Nuclear Nevada

Underground Nuclear Testing at the Nevada Test Site

One hundred above-ground nuclear tests were conducted at the Nevada Test Site (NTS) between January 27, 1951, and July 17, 1962. On August 5, 1963, the Soviet Union and the United States signed the Limited Test Ban Treaty (LTBT), which prohibited nuclear tests in the atmosphere, under water, and in space. From that time, until the end of testing in 1992, nuclear tests at the NTS were conducted underground. However, these post-LBTB tests were not the first underground nuclear events at the NTS.

Sedan Crater

Sedan Crater is the largest ground depression resulting from a nuclear detonation in the United States. On July 6, 1962, the Atomic Energy Commission, a predecessor of the Department of Energy, unleashed a 104 kiloton nuclear explosion resulting in a crater 1,280 feet in diameter and 320 feet deep. The Sedan experiment used an explosive device 3.5 times greater than any similar event at the Nevada Test Site. The explosion displaced approximately 7.5 million tons of earth, scattering it over 2,500 acres.

Protest, Dissent, and Witness at the Nevada Test Site

Since the late 1950s, the Nevada Test Site has been the subject of criticism, protest, and civil disobedience. Organized protest actions have ranged in size from fewer than ten people to groups of thousands during the large demonstrations of the 1980s. Individuals have observed private desert witness as they pray for world peace. In spite of the nuclear testing moratorium that has been in place since 1992, protest continues at the site.

Nevada Test Site Overview

Formerly the Nevada Proving Grounds, the Nevada Test Site is located in Nye County about sixty-five miles northwest of Las Vegas, and covers approximately 1,375 square miles. The site begins at the town of Mercury in the southeast and ends at Pahute Mesa in the northwest. It borders the Nellis Test and Training Range and Area 51 at Groom Lake, and it contains portions of Yucca Mountain where the federal government has proposed the construction of an underground nuclear waste storage site.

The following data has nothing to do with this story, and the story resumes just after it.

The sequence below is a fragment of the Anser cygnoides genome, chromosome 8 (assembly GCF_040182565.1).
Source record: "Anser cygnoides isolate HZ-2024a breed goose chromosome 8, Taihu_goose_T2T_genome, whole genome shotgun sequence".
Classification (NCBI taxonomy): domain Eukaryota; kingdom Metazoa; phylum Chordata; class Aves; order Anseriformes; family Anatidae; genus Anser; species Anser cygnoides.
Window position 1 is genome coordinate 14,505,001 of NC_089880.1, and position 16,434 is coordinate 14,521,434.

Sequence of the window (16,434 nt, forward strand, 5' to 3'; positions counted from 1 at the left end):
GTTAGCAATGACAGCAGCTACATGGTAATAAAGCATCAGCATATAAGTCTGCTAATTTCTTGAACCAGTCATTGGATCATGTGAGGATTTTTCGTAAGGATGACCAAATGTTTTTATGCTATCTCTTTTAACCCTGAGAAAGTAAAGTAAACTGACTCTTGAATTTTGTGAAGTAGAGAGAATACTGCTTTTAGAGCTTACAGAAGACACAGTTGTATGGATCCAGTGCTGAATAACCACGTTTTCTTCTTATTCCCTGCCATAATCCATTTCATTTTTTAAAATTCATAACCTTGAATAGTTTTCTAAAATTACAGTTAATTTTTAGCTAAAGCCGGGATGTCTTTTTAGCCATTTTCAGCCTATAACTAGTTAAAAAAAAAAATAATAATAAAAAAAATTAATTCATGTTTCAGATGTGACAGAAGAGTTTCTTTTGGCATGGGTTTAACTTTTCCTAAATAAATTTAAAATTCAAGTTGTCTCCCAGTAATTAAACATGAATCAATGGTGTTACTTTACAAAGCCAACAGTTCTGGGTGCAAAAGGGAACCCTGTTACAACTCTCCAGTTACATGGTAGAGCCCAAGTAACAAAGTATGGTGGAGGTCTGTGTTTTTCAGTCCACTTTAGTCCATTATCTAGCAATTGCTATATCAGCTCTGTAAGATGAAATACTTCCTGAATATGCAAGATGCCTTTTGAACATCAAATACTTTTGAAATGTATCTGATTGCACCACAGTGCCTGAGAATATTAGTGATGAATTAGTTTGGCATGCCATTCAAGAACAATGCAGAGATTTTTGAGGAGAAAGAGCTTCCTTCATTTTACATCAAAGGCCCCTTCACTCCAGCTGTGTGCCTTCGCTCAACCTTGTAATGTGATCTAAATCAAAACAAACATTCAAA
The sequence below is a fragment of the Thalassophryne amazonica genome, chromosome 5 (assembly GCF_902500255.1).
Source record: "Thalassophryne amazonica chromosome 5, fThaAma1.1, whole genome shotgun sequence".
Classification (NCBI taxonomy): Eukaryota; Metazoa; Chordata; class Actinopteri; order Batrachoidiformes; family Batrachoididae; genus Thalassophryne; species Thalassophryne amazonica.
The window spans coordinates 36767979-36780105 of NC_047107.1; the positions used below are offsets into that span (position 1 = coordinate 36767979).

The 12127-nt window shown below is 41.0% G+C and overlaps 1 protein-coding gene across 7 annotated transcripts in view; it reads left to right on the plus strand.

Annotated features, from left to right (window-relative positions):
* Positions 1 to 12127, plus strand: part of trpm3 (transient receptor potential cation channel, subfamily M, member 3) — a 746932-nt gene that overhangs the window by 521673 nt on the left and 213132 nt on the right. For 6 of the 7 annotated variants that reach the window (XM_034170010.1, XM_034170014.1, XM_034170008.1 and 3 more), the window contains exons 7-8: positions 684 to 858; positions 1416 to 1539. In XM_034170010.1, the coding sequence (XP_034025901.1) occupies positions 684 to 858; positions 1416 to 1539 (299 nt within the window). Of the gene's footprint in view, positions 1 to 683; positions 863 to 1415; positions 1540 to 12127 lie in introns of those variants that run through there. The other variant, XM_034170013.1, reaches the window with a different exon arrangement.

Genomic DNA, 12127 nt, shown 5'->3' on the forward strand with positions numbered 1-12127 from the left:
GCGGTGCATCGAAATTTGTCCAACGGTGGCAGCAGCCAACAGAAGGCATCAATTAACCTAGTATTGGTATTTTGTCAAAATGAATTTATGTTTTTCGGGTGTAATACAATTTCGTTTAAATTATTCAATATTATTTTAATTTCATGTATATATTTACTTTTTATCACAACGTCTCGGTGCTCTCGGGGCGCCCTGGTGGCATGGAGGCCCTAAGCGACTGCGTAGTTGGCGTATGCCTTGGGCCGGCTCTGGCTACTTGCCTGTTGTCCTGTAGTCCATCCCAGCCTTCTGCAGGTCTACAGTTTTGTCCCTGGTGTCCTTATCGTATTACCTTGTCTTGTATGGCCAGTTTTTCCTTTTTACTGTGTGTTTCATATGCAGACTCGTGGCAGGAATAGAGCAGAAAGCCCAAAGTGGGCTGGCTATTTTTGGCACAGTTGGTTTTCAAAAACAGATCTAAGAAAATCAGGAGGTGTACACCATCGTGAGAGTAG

Frenchman Flat

Frenchman Flat is a dry lakebed, covering 123 square miles, contained within areas 5 and 11 of the Nevada Test Site. At this site, the military conducted fourteen atmospheric tests between 1951 and 1962, and five underground nuclear tests between 1965 and 1968. The underground tests followed the 1963 Limited Test Ban Treaty that prevented further atmospheric testing. The flat terrain of the area gave good visibility for photographing and filming the tests for later review.

West Wendover

West Wendover, which sits on the eastern edge of Nevada, is a flourishing community, and a testament to the powerful lure of the gaming industry. The city is an offshoot of Wendover, Utah, which was established by officials of the Western Pacific Railroad as a watering station in 1907.

Establishing a Cold War Continental Testing Site in Nevada

On January 27, 1951, Nevada became the United States’ cold war continental nuclear proving ground when a one-kiloton nuclear device was detonated over Frenchman Flat. The U.S. Atomic Energy Commission (AEC) chose the Nevada Test Site after carefully considering complex factors involving science, national policy, geopolitics, safety, and public relations.


The city of Caliente is located in Central Lincoln County on U.S. Highway 93, 150 miles north of Las Vegas. William A. Clark, senator from Montana, and E. H. Harriman of the Union Pacific Railroad established the town in 1901 during the construction of the San Pedro, Los Angeles and Salt Lake Railroad. It prospered as a division point on the railroad for nearly fifty years, until its shops and roundhouse were deactivated after World War II.


The town of Alamo is located on U.S. Highway 93 in the Pahranagat Valley, an oasis in southwestern Lincoln County, approximately 100 miles north of Las Vegas. The town was named for its numerous cottonwood trees, “alamo” being the Spanish word for the tree.

Nuclear Testing Before Nevada (1942-1950)

The Nevada Test Site was the United States’ Cold War continental nuclear proving ground. Nuclear weapons testing began during World War II and came of age during the Cold War. The nuclear tests conducted in Nevada between 1951 and 1992 had their origins in major scientific discoveries of the twentieth century.

Nuclear Weapons Testing and Use during World War II

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